Steven Peters' death shook the symphony, which performed at his funeral. Understandably, his death also hit Anti-Crew hard. Steven Peters was a strong supporter of his son's musical endeavors who not only taught his son music theory but also tapped into his scant funds to provide him with instruments, including a $2,000 sequencing keyboard. He opened his home after his divorce to the rap group Disciples of Hip-Hop, in which his son and Shafer were members.

"He would let all six of the Disciples come over at any time and record songs and work on music. He'd tell us to be quiet sometimes," Matt Peters says, laughing. "But anytime we were trying to do something, he was willing to help out."

Steven Peters lent his bass skills to the eighth track on Progressive Movement, "Dial Tone," a lighthearted groove about failed teenage romance. Now the song stands as a poignant final collaboration between father and son.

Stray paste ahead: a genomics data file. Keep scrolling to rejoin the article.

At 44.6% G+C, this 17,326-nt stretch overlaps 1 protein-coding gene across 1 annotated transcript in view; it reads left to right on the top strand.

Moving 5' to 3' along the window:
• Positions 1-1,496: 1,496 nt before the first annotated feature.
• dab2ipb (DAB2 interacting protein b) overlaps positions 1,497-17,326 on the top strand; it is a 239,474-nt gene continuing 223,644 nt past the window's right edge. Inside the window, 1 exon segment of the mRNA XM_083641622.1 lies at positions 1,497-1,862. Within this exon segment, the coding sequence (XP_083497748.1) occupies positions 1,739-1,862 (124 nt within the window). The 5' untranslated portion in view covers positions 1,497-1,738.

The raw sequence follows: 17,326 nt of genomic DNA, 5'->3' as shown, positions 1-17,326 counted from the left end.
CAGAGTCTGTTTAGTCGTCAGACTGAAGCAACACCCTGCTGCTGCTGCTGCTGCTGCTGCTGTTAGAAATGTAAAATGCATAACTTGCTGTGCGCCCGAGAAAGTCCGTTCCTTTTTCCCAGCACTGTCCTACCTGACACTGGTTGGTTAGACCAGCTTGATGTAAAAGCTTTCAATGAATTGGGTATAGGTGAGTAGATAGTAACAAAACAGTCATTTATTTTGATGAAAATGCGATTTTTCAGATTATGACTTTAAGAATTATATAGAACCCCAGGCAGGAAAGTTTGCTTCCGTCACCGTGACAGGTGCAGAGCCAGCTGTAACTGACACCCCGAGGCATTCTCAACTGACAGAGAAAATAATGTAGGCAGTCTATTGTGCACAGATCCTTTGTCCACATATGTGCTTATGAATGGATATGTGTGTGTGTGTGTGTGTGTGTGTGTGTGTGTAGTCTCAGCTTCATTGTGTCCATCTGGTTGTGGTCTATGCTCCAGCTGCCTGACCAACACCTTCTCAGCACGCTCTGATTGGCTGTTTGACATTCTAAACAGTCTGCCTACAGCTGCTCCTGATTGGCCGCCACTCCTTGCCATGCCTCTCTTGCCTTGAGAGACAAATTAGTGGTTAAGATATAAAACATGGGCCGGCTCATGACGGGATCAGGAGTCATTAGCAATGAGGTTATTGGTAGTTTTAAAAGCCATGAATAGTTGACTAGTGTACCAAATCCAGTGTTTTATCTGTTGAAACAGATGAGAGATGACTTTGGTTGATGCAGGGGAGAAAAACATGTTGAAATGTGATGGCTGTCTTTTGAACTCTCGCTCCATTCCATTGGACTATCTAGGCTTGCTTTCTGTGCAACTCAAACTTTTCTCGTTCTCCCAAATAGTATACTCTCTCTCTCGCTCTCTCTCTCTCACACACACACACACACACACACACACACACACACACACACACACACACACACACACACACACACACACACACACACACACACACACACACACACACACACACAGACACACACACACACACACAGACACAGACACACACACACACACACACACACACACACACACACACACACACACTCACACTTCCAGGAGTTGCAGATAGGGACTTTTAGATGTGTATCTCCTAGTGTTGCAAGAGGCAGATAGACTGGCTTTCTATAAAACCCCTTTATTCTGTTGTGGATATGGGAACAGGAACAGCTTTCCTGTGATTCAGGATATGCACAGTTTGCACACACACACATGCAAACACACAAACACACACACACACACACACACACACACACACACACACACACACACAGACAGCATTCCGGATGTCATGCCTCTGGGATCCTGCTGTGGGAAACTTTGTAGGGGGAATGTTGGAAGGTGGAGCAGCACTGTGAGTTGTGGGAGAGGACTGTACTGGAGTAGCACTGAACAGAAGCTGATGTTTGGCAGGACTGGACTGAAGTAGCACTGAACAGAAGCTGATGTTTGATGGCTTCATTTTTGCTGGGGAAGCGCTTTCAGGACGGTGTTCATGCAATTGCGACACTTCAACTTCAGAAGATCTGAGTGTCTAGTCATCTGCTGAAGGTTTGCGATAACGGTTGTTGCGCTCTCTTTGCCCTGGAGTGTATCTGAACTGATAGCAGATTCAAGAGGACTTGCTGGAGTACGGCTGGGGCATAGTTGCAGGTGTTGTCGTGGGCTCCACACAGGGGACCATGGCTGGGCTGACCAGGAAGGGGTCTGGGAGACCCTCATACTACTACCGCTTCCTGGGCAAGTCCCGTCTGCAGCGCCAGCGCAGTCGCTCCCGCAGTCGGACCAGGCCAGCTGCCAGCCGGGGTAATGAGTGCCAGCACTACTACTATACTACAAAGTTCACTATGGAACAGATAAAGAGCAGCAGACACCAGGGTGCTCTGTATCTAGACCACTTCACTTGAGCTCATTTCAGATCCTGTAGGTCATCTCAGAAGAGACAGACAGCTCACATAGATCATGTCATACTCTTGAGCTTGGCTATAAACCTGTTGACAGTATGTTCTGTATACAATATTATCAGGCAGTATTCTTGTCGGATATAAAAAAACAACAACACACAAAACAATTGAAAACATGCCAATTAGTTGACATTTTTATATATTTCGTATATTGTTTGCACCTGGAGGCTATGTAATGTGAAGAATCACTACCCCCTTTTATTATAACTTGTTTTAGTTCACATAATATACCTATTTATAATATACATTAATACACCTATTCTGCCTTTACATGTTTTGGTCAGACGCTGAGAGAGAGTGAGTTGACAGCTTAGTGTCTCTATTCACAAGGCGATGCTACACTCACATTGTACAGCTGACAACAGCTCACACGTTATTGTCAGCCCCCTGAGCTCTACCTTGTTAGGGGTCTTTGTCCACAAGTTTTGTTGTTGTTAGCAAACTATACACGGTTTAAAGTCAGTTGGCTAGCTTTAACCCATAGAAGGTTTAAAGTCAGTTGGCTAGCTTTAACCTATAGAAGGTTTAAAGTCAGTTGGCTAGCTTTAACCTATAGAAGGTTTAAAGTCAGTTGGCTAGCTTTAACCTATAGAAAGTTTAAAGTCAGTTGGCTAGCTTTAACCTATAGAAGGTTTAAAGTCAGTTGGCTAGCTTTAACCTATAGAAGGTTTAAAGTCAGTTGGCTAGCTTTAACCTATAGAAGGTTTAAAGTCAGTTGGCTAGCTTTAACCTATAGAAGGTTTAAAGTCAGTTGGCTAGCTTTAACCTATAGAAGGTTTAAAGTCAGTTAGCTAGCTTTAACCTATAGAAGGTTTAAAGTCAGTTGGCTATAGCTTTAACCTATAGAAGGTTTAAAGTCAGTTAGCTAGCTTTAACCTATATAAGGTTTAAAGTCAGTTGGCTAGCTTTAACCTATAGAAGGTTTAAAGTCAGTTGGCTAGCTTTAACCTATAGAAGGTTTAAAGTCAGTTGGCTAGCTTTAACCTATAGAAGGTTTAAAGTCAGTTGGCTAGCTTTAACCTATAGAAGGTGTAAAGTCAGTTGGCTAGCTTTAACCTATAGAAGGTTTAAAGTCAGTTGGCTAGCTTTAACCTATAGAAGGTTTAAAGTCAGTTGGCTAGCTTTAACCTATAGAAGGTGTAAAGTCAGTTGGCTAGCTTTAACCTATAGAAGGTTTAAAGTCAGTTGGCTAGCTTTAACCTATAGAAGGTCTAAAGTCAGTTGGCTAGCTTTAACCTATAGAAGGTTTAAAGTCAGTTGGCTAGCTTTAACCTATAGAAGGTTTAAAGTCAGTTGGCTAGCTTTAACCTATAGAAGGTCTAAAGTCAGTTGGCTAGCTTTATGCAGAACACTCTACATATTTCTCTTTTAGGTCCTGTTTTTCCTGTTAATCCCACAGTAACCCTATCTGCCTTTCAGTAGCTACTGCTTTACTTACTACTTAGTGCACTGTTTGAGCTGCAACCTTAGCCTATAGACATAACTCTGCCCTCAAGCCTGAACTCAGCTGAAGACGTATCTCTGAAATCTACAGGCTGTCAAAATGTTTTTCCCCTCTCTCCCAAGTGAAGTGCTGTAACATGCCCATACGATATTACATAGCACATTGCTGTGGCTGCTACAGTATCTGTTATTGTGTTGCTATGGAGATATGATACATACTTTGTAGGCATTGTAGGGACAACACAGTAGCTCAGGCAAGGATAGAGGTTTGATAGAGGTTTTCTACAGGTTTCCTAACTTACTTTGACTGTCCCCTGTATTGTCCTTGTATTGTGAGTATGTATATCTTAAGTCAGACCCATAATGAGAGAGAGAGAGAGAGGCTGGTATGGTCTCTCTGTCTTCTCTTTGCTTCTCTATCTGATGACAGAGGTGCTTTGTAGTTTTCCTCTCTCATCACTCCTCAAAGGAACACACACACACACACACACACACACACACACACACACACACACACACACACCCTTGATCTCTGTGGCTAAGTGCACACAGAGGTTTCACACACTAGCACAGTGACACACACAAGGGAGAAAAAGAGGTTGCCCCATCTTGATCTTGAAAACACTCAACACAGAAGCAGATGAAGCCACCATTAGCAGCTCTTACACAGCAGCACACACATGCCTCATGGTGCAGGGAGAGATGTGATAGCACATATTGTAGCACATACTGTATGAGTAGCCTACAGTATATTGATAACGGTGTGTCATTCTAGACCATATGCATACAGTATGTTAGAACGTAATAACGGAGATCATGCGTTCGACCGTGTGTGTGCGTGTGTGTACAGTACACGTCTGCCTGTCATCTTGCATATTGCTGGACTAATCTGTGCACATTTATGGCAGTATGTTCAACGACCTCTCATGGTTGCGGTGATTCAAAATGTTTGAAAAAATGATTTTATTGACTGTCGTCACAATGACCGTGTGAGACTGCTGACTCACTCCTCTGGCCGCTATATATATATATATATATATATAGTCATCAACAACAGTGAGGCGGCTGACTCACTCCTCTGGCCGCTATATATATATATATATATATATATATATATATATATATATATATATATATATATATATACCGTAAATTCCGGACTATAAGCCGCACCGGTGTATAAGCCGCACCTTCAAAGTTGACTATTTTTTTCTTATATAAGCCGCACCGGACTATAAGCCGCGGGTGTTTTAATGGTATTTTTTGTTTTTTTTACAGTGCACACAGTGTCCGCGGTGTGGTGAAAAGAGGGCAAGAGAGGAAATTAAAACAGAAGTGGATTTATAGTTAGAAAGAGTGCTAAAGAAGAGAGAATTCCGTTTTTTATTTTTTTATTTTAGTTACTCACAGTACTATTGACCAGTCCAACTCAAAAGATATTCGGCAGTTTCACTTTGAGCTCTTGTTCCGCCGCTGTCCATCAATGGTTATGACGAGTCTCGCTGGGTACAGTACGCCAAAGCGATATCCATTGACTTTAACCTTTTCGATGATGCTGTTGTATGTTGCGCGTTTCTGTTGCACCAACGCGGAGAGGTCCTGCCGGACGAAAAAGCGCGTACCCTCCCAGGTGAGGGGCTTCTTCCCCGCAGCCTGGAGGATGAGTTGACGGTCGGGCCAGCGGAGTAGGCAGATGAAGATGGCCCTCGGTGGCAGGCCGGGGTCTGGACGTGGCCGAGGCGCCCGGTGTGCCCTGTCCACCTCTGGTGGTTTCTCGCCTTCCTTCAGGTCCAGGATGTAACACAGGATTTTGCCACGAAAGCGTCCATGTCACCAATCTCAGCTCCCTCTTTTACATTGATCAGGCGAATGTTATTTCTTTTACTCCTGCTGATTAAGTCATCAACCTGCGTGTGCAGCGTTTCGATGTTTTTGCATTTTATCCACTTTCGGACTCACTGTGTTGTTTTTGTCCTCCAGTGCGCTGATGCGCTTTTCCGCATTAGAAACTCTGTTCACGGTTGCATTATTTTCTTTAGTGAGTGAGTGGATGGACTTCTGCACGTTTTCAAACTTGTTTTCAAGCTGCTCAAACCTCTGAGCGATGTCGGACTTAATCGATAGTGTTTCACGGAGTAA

Peters learned of his father's death on the first day of classes at Columbia College in Chicago, where Shafer also is a student. As a result, he missed the first semester. But now he's back in school and performing in Kansas City on breaks. News of Anti-Crew's selection as part of the big tour helped restore momentum during a dark period. "This tour was a huge blessing for us," Shafer says. "Steve Peters' passing was hard for all of us. The tour symbolized that we still had a lot going for us."

The dates Anti-Crew was supposed to play in January were canceled, but the Crew is still scheduled to open for Fat Joe on May 12 at Norfolk State University in Virginia. After that, Peters and Shafer will open for Ludacris at Texas Southern University in Houston on September 8 and then warm up the stage for Redman at a club in New York City on October 6. As of press time, the January dates have not yet been rescheduled, so the Crew is guaranteed two more shows. The schedule leaves a lot of time between tour dates, but in the meantime, the Crew will definitely have its hands full with school.